Museum informatics and the evolution of an information infrastructure in a university museum [electronic resource] / Paul Fernand Marty

Marty, Paul Fernand
Bib ID
vtls000595972
稽核項
408 p.
電子版
附註項
數位化論文典藏聯盟
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$a Museum informatics and the evolution of an information infrastructure in a university museum $h [electronic resource] / $c Paul Fernand Marty
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$a 408 p.
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$a Source: Dissertation Abstracts International, Volume: 63-11, Section: A, page: 3774.
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$a Adviser:  Michael B. Twidale.
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$a Thesis (Ph.D.)--University of Illinois at Urbana-Champaign, 2002.
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$a How do museum professionals develop information infrastructures that support their activities? This question is significant to the study of museum informatics, a field which examines the impact of information science and technology on museums and museum professionals. New technologies and new approaches to information management have revolutionized the modern museum and dramatically changed the task of the museum professional. There is no good understanding of how museum professionals develop information infrastructures that manage their information resources and allow them to meet their information needs. This project aims to explain how, when, and why information infrastructures develop within museums by studying the creation of an information infrastructure to support packing at the University of Illinois' Spurlock Museum.
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$a From 1997 to 2002, Spurlock Museum staff members inventoried, packed, and moved their collections from old to new facilities, despite having little experience with any of these tasks. Unable to plan ahead with any confidence, they had to build an information infrastructure to support these activities as they went along, knowing they would inevitably make mistakes in the process. With few resources, little time, and almost no money, they learned as they worked, simultaneously developing an infrastructure capable of supporting their evolving needs. Despite a high rate of errors during the packing process, Spurlock Museum employees were successfully able to track the packing and shipping of their collections with very few critical errors. This study uses ethnographic and qualitative data analysis methods to determine how museum employees developed a useable information infrastructure robust enough to cope with their high rate of errors and flexible enough to evolve along with their constantly changing requirements. The results of this research contribute to our understanding of the development of information infrastructures to support workflow in a variety of organizations, not just museums. It has broader implications for organizations that must develop information infrastructures dynamically in order to support ever-changing and unanticipated needs.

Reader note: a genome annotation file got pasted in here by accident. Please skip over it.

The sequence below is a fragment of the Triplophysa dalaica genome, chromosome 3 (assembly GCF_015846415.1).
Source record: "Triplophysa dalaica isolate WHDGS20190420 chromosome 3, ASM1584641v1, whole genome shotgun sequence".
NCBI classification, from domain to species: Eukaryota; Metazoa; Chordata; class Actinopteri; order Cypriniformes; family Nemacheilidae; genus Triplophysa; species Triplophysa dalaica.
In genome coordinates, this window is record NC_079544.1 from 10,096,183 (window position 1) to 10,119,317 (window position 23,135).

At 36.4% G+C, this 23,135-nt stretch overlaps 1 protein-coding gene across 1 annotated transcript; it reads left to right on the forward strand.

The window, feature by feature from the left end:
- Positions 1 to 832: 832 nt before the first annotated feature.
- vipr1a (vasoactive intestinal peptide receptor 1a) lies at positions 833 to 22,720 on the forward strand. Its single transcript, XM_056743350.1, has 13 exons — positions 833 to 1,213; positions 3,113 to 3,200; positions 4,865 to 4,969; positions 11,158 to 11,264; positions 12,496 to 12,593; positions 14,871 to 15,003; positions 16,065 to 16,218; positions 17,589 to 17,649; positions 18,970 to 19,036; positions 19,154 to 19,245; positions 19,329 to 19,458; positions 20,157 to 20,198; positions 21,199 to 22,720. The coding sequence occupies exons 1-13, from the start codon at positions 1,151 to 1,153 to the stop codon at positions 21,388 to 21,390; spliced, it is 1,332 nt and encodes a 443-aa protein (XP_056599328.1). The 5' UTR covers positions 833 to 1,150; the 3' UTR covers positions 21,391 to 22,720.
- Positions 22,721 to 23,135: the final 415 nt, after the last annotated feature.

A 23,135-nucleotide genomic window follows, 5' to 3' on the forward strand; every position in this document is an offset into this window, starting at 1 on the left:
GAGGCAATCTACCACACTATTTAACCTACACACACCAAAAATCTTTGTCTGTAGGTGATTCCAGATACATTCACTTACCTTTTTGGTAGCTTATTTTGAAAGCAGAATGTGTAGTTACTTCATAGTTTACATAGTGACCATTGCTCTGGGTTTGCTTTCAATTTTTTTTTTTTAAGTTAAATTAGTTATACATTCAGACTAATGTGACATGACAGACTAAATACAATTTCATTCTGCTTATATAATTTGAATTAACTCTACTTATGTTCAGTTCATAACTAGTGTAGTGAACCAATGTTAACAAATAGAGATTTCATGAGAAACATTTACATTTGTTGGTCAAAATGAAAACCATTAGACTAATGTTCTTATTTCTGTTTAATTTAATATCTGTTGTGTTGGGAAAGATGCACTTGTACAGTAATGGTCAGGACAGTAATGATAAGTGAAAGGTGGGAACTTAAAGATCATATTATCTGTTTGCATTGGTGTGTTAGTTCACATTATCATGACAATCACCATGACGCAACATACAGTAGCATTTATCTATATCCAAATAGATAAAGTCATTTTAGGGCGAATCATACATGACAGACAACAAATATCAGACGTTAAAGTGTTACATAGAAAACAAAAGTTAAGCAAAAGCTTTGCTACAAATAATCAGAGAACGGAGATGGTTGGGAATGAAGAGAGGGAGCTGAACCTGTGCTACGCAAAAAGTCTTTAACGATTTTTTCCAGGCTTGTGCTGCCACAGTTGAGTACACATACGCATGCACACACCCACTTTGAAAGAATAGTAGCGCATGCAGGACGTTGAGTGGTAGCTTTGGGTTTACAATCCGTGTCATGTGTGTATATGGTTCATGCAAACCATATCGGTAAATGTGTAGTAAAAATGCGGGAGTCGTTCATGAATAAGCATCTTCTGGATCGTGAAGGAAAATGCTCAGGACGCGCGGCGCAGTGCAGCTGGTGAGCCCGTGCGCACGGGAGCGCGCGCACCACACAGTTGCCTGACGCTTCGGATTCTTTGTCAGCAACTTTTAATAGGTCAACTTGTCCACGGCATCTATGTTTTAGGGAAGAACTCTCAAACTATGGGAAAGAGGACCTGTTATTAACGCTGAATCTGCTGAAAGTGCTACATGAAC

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$a 數位化論文典藏聯盟 $b PQDT $c 淡江大學(2004)
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$a Library science.
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$a Information science.
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$a University of Illinois at Urbana-Champaign.
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摘要
How do museum professionals develop information infrastructures that support their activities? This question is significant to the study of museum informatics, a field which examines the impact of information science and technology on museums and museum professionals. New technologies and new approaches to information management have revolutionized the modern museum and dramatically changed the task of the museum professional. There is no good understanding of how museum professionals develop information infrastructures that manage their information resources and allow them to meet their information needs. This project aims to explain how, when, and why information infrastructures develop within museums by studying the creation of an information infrastructure to support packing at the University of Illinois' Spurlock Museum.
From 1997 to 2002, Spurlock Museum staff members inventoried, packed, and moved their collections from old to new facilities, despite having little experience with any of these tasks. Unable to plan ahead with any confidence, they had to build an information infrastructure to support these activities as they went along, knowing they would inevitably make mistakes in the process. With few resources, little time, and almost no money, they learned as they worked, simultaneously developing an infrastructure capable of supporting their evolving needs. Despite a high rate of errors during the packing process, Spurlock Museum employees were successfully able to track the packing and shipping of their collections with very few critical errors. This study uses ethnographic and qualitative data analysis methods to determine how museum employees developed a useable information infrastructure robust enough to cope with their high rate of errors and flexible enough to evolve along with their constantly changing requirements. The results of this research contribute to our understanding of the development of information infrastructures to support workflow in a variety of organizations, not just museums. It has broader implications for organizations that must develop information infrastructures dynamically in order to support ever-changing and unanticipated needs.
附註
Source: Dissertation Abstracts International, Volume: 63-11, Section: A, page: 3774.
Adviser: Michael B. Twidale.
Thesis (Ph.D.)--University of Illinois at Urbana-Champaign, 2002.
數位化論文典藏聯盟
合著者
ISBN/ISSN
0493901566